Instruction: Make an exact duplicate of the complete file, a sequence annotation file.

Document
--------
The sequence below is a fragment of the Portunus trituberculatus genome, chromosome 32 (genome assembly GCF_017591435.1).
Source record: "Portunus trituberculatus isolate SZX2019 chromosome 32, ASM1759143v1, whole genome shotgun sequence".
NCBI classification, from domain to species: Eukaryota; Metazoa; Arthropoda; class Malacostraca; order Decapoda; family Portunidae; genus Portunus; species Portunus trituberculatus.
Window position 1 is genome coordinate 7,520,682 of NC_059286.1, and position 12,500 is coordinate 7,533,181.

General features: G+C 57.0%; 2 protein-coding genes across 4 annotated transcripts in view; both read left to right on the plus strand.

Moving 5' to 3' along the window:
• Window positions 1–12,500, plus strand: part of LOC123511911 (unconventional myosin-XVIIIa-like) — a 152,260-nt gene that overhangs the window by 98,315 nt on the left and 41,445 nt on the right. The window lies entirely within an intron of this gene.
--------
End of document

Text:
The sequence below is a fragment of the Portunus trituberculatus genome, chromosome 32 (genome assembly GCF_017591435.1).
Source record: "Portunus trituberculatus isolate SZX2019 chromosome 32, ASM1759143v1, whole genome shotgun sequence".
NCBI classification, from domain to species: Eukaryota; Metazoa; Arthropoda; class Malacostraca; order Decapoda; family Portunidae; genus Portunus; species Portunus trituberculatus.
Window position 1 is genome coordinate 7,520,682 of NC_059286.1, and position 12,500 is coordinate 7,533,181.

General features: G+C 57.0%; 2 protein-coding genes across 4 annotated transcripts in view; both read left to right on the plus strand.

Moving 5' to 3' along the window:
• Window positions 1–12,500, plus strand: part of LOC123511911 (unconventional myosin-XVIIIa-like) — a 152,260-nt gene that overhangs the window by 98,315 nt on the left and 41,445 nt on the right. The window lies entirely within an intron of this gene.